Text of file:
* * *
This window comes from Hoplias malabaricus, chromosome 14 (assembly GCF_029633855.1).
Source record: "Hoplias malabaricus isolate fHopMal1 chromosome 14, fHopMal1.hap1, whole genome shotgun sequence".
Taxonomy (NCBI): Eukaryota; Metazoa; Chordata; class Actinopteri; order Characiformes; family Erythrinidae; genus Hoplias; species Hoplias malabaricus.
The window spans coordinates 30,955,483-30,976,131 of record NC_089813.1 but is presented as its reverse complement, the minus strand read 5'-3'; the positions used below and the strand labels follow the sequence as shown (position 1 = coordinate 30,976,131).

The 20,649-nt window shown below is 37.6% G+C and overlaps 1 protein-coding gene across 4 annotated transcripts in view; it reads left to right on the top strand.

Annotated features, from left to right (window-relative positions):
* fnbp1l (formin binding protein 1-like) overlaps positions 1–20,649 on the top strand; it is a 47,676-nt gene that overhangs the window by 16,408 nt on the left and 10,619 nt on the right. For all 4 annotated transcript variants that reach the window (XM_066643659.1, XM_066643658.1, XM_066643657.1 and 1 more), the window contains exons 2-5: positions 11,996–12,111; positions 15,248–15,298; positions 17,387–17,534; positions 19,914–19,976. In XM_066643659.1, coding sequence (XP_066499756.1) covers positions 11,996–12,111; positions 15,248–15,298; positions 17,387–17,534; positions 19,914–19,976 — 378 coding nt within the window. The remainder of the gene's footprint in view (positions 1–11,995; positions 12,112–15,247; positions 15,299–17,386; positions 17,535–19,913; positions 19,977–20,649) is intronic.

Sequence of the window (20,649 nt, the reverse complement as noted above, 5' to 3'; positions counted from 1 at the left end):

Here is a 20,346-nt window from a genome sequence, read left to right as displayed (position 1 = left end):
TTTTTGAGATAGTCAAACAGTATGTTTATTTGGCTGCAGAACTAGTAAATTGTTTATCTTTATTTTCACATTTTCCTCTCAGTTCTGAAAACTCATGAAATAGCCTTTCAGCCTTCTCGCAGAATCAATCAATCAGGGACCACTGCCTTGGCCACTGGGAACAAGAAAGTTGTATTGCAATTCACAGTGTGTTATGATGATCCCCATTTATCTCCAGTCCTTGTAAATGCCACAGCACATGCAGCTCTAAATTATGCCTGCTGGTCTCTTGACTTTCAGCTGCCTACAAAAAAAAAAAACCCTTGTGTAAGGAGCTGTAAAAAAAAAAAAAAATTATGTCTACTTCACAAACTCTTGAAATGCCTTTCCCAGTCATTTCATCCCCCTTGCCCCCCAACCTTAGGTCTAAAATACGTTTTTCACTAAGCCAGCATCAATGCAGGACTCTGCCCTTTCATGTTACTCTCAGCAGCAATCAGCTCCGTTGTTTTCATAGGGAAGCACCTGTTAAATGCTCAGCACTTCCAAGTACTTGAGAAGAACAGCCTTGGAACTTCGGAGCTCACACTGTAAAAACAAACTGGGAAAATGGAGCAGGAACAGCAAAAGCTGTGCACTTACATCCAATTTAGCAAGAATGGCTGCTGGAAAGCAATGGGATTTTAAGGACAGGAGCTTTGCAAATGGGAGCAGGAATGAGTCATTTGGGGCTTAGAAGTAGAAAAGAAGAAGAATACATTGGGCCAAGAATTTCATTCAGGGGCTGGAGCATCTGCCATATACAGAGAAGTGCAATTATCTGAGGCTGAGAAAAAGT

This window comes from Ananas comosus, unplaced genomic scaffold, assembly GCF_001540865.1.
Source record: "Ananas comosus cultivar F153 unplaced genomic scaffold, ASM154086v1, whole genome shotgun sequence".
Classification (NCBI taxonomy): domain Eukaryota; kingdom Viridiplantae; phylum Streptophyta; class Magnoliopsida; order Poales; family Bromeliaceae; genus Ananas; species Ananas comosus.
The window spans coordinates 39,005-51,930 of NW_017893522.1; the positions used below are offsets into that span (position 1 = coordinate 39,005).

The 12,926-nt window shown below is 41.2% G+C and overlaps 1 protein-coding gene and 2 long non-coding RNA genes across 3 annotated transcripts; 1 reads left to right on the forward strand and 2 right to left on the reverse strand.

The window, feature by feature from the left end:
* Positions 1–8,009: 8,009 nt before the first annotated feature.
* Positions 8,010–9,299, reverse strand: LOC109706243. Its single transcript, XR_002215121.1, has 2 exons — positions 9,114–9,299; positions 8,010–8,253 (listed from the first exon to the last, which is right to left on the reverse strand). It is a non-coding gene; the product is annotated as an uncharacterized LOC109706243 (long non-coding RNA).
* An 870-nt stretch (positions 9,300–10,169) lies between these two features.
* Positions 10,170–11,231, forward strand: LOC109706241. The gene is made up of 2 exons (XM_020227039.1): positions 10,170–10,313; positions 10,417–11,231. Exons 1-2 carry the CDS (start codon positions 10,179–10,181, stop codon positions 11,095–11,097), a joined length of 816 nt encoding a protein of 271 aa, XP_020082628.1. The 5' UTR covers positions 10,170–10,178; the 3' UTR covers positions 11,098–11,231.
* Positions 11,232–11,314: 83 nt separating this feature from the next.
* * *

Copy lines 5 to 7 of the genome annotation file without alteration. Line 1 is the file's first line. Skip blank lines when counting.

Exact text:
The 20,649-nt window shown below is 37.6% G+C and overlaps 1 protein-coding gene across 4 annotated transcripts in view; it reads left to right on the top strand.

Annotated features, from left to right (window-relative positions):
* fnbp1l (formin binding protein 1-like) overlaps positions 1–20,649 on the top strand; it is a 47,676-nt gene that overhangs the window by 16,408 nt on the left and 10,619 nt on the right. For all 4 annotated transcript variants that reach the window (XM_066643659.1, XM_066643658.1, XM_066643657.1 and 1 more), the window contains exons 2-5: positions 11,996–12,111; positions 15,248–15,298; positions 17,387–17,534; positions 19,914–19,976. In XM_066643659.1, coding sequence (XP_066499756.1) covers positions 11,996–12,111; positions 15,248–15,298; positions 17,387–17,534; positions 19,914–19,976 — 378 coding nt within the window. The remainder of the gene's footprint in view (positions 1–11,995; positions 12,112–15,247; positions 15,299–17,386; positions 17,535–19,913; positions 19,977–20,649) is intronic.